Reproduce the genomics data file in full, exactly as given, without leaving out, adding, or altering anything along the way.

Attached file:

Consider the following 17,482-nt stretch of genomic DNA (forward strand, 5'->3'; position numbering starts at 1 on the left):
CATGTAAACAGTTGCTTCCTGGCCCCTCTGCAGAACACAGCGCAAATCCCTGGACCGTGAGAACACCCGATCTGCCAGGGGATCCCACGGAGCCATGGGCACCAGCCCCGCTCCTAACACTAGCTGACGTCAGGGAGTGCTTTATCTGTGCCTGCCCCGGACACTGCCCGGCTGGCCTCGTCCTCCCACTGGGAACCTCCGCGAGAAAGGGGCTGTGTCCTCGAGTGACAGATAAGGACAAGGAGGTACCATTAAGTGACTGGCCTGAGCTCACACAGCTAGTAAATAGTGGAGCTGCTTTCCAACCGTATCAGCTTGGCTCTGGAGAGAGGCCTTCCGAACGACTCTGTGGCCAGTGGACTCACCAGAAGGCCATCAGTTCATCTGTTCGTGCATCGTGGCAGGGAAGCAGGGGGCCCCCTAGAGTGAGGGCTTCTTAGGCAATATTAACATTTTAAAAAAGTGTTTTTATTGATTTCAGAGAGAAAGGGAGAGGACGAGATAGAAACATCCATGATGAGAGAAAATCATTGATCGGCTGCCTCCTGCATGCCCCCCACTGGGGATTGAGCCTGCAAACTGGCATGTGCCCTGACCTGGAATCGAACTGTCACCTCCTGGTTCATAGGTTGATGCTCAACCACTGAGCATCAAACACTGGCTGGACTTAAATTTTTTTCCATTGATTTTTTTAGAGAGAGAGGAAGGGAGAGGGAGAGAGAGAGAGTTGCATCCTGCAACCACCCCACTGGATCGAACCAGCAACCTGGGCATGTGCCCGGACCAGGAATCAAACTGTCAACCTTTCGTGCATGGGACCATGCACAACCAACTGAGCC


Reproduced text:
Consider the following 17,482-nt stretch of genomic DNA (forward strand, 5'->3'; position numbering starts at 1 on the left):
CATGTAAACAGTTGCTTCCTGGCCCCTCTGCAGAACACAGCGCAAATCCCTGGACCGTGAGAACACCCGATCTGCCAGGGGATCCCACGGAGCCATGGGCACCAGCCCCGCTCCTAACACTAGCTGACGTCAGGGAGTGCTTTATCTGTGCCTGCCCCGGACACTGCCCGGCTGGCCTCGTCCTCCCACTGGGAACCTCCGCGAGAAAGGGGCTGTGTCCTCGAGTGACAGATAAGGACAAGGAGGTACCATTAAGTGACTGGCCTGAGCTCACACAGCTAGTAAATAGTGGAGCTGCTTTCCAACCGTATCAGCTTGGCTCTGGAGAGAGGCCTTCCGAACGACTCTGTGGCCAGTGGACTCACCAGAAGGCCATCAGTTCATCTGTTCGTGCATCGTGGCAGGGAAGCAGGGGGCCCCCTAGAGTGAGGGCTTCTTAGGCAATATTAACATTTTAAAAAAGTGTTTTTATTGATTTCAGAGAGAAAGGGAGAGGACGAGATAGAAACATCCATGATGAGAGAAAATCATTGATCGGCTGCCTCCTGCATGCCCCCCACTGGGGATTGAGCCTGCAAACTGGCATGTGCCCTGACCTGGAATCGAACTGTCACCTCCTGGTTCATAGGTTGATGCTCAACCACTGAGCATCAAACACTGGCTGGACTTAAATTTTTTTCCATTGATTTTTTTAGAGAGAGAGGAAGGGAGAGGGAGAGAGAGAGAGTTGCATCCTGCAACCACCCCACTGGATCGAACCAGCAACCTGGGCATGTGCCCGGACCAGGAATCAAACTGTCAACCTTTCGTGCATGGGACCATGCACAACCAACTGAGCC